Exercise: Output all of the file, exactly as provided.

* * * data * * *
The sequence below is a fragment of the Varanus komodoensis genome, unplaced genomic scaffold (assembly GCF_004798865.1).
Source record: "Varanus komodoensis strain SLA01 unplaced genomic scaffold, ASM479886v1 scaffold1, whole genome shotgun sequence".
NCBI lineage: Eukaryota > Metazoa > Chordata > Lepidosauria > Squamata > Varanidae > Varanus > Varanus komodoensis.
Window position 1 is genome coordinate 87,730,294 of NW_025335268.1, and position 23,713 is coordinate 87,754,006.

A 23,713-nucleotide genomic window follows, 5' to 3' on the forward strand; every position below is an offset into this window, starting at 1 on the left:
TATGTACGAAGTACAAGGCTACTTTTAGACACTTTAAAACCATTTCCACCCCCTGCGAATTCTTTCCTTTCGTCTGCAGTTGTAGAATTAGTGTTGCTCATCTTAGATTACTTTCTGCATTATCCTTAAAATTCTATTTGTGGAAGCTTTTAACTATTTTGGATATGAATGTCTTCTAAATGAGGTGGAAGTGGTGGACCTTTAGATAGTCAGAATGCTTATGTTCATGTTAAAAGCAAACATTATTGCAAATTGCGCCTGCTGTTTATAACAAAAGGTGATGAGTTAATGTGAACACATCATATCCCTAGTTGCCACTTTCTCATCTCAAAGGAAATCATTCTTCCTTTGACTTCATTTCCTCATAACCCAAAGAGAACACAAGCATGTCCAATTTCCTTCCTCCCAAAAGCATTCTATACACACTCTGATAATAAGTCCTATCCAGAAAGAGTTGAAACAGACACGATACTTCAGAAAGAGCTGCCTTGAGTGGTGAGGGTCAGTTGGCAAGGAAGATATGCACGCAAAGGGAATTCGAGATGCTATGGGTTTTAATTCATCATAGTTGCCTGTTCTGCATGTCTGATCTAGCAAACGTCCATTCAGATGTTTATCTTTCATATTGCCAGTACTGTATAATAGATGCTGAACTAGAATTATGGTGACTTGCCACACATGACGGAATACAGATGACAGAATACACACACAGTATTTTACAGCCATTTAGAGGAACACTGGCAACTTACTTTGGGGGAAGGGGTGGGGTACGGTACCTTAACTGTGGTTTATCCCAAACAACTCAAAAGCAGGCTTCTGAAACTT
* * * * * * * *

The sequence below is a fragment of the Varanus komodoensis genome, unplaced genomic scaffold (assembly GCF_004798865.1).
Source record: "Varanus komodoensis strain SLA01 unplaced genomic scaffold, ASM479886v1 scaffold1, whole genome shotgun sequence".
NCBI lineage: Eukaryota > Metazoa > Chordata > Lepidosauria > Squamata > Varanidae > Varanus > Varanus komodoensis.
Window position 1 is genome coordinate 87,730,294 of NW_025335268.1, and position 23,713 is coordinate 87,754,006.

A 23,713-nucleotide genomic window follows, 5' to 3' on the forward strand; every position below is an offset into this window, starting at 1 on the left:
TATGTACGAAGTACAAGGCTACTTTTAGACACTTTAAAACCATTTCCACCCCCTGCGAATTCTTTCCTTTCGTCTGCAGTTGTAGAATTAGTGTTGCTCATCTTAGATTACTTTCTGCATTATCCTTAAAATTCTATTTGTGGAAGCTTTTAACTATTTTGGATATGAATGTCTTCTAAATGAGGTGGAAGTGGTGGACCTTTAGATAGTCAGAATGCTTATGTTCATGTTAAAAGCAAACATTATTGCAAATTGCGCCTGCTGTTTATAACAAAAGGTGATGAGTTAATGTGAACACATCATATCCCTAGTTGCCACTTTCTCATCTCAAAGGAAATCATTCTTCCTTTGACTTCATTTCCTCATAACCCAAAGAGAACACAAGCATGTCCAATTTCCTTCCTCCCAAAAGCATTCTATACACACTCTGATAATAAGTCCTATCCAGAAAGAGTTGAAACAGACACGATACTTCAGAAAGAGCTGCCTTGAGTGGTGAGGGTCAGTTGGCAAGGAAGATATGCACGCAAAGGGAATTCGAGATGCTATGGGTTTTAATTCATCATAGTTGCCTGTTCTGCATGTCTGATCTAGCAAACGTCCATTCAGATGTTTATCTTTCATATTGCCAGTACTGTATAATAGATGCTGAACTAGAATTATGGTGACTTGCCACACATGACGGAATACAGATGACAGAATACACACACAGTATTTTACAGCCATTTAGAGGAACACTGGCAACTTACTTTGGGGGAAGGGGTGGGGTACGGTACCTTAACTGTGGTTTATCCCAAACAACTCAAAAGCAGGCTTCTGAAACTT